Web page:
Text Tricks and More Text Tricksby Giles Turnbull
Tips on using your editor of choice are easy to find, but we thought it would be fun to gather a whole bunch of them together for the first time; not only to spread the word, but to invite our readers to add their own tips and time-savers. We've also asked a handful of Mac users to contribute their own favorite text tricks.
You have probably encountered some of these already, but we hope there's a few gems that are new to you.
Without further ado, let's dive in.
Split Your Text Windows
BBEdit's window-splitter is hard to spot. The little gray box at the top of the scroll bar on the right is what you need: drag it downward to split your window. But Smultron 2.0 offers something a little better; you can split a Smultron window and display a different file in each split, something no other editor offers.
View Text in Columns
Tofu is a very handy utility to have around. It grabs almost any text you care to throw at it and reformats it into an easy-to-read column view like you'd see in a newspaper. Great for long dull documents or plain text ebooks downloaded from Project Gutenberg.
Text to HTML
When writing your own HTML is a pain, there are various ways of making the chore a little less tiresome.
John Gruber's Markdown is among my favorite tools of all time. Described as "a text-to-HTML conversion tool for web writers," it turns suitably formatted text into valid (X)HTML. This article (and almost everything else I write for the web these days) was written using Markdown in BBEdit.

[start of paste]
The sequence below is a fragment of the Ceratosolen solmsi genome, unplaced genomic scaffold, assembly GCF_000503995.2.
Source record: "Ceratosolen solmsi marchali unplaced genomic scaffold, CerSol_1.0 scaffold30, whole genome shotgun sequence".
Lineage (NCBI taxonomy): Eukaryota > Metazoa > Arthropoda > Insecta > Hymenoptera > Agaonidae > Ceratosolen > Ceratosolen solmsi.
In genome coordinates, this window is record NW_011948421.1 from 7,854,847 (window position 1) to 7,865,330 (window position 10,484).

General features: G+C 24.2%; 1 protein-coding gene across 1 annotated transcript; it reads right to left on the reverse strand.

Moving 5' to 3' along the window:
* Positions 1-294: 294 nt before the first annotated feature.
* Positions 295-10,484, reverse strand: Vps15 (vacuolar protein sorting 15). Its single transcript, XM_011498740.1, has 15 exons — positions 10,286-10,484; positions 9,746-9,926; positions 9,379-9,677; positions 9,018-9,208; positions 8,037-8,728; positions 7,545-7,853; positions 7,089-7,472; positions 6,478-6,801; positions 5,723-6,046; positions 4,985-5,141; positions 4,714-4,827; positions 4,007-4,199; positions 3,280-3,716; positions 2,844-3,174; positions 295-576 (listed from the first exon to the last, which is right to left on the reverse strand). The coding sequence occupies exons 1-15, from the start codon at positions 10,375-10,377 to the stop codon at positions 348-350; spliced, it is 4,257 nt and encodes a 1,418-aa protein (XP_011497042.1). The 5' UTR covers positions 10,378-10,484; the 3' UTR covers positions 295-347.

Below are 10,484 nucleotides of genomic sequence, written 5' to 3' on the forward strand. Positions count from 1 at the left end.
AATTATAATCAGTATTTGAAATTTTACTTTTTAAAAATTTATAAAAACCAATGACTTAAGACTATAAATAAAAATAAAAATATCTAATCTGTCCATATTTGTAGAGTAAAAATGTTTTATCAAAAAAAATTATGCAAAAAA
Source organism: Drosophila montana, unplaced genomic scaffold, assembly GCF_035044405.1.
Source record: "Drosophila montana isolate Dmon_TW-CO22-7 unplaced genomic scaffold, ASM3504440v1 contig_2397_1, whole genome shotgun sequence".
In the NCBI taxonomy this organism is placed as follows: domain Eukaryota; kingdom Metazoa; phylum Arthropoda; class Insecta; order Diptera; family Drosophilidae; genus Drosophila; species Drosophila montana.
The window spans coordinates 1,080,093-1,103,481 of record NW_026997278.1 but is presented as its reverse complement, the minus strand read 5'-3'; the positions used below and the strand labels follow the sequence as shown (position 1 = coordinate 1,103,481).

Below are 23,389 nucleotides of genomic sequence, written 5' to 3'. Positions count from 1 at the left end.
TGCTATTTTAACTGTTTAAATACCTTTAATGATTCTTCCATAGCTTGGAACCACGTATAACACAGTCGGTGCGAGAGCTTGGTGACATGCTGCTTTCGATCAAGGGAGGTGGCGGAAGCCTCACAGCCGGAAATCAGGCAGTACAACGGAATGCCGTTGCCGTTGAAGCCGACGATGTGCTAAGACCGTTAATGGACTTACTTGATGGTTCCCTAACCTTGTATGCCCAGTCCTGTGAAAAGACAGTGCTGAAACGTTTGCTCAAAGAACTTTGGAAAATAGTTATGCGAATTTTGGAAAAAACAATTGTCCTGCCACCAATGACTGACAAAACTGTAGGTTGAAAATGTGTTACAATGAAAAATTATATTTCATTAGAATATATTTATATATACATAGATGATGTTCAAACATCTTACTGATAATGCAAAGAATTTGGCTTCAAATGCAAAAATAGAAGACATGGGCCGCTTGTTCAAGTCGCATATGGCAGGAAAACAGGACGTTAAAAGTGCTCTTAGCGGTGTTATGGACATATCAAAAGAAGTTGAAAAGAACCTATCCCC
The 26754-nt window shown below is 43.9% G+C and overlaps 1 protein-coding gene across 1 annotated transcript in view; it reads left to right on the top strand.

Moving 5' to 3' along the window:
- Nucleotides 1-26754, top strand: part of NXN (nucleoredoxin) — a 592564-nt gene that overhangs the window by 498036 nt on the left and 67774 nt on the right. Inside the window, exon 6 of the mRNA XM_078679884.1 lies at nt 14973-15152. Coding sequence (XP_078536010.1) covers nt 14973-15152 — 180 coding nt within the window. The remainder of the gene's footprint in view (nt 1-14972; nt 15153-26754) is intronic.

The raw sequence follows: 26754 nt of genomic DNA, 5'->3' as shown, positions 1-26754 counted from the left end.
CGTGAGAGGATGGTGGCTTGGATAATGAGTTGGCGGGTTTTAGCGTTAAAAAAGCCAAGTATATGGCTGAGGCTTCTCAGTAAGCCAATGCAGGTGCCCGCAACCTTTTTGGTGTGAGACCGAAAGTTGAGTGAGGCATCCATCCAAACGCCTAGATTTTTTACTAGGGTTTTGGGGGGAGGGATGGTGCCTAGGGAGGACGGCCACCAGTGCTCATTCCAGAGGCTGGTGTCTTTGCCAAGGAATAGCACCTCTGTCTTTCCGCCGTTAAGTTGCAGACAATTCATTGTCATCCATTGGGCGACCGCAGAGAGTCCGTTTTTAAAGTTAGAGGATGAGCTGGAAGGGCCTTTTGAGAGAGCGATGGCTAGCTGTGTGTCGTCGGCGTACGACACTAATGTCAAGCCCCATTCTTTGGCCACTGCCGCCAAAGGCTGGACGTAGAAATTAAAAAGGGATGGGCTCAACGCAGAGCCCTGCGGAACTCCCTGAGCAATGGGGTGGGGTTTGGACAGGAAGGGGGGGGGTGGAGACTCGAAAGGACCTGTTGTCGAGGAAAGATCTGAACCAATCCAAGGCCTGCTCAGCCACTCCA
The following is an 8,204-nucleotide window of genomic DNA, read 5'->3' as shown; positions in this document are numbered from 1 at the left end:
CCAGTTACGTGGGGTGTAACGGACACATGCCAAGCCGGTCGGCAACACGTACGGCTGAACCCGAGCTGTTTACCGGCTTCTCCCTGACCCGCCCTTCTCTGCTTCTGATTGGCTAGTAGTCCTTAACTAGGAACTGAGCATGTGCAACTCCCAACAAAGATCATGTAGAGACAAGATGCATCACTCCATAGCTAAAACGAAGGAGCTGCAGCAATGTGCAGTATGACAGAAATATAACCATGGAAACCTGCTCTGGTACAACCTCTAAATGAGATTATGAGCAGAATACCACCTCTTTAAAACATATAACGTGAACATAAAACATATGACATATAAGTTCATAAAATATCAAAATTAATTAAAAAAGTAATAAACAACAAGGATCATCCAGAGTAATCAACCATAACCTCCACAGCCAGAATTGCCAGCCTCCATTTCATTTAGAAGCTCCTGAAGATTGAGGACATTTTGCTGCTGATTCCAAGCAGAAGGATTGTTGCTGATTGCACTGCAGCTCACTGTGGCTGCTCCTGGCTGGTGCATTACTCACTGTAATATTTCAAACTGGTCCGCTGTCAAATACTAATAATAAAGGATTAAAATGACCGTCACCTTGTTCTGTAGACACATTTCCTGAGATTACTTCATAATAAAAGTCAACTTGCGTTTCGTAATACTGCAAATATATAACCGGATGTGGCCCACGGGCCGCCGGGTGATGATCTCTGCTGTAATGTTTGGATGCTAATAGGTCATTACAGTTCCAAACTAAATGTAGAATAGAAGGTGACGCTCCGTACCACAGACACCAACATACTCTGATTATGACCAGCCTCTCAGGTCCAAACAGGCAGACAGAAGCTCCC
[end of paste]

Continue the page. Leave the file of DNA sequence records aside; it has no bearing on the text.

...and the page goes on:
To use it the same way, download Markdown and put it in ~/Library/Application Support/BBEdit/Unix Support/Unix Filters. It should show up in your Unix Filters menu, and you can assign a keyboard shortcut to it in the Unix Filters palette.
One of the best features of Markdown is that it's designed to be readable even in an unconverted state. In other words, the plain text original should be almost as easy to read as the HTML alternative.
There are many other ways to use it--directly in your Movable Type installation, for example--or by applying the HumaneText service to any Markdown-formatted text. HumaneText offers more convenience because, as a Services menu item, it'll work in Services-compliant apps (i.e., most of them).
Interlude: A Tip from Matt Biddulph
Matt Biddulph edits in vim, but his chosen trick is a little utility called pbcopy. He wasn't the only one to sing its praises; several of our interviewees mentioned it and described how it'd be hard to live without it.
"I use pbcopy all the time to get stuff out of commands and text files and into text editors and forms via the clipboard.
"For example, when I'm editing scripting code for Second Life, I like to do it in vim, my editor of choice. Second Life isn't currently able to call an external editor, but it does support cut and paste in its editing interface. When I'm done editing code, I type:
which pipes the current document through the pbcopy command which places it on the clipboard. Then I jump into SL and hit Apple-V."
Garrett Dimon, like a lot of other people, has enjoyed using TextMate for coding (see Figure 1). TextMate is popular for many reasons, not least of which is the broad and easy-to-expand (thanks to the Bundle system) feature set. That said, there's still a learning curve to get over, and even regular users might find themselves missing out on useful features.
Figure 1. TextMate, a power editor
Garrett took the time to document some of his favorites, including the super-useful Control+Shift+W that wraps selected text in paragraph tags but lets you edit the tags immediately, offering a lot more control. Garrett has more about snippets in TextMate on his website.
Alex Young's TextMate review at Vitamin highlights another popular feature, that of using alt-drag to highlight blocks or columns of text. Duane Johnson came up with a way of implementing multiple arbitrary simultaneous carets.
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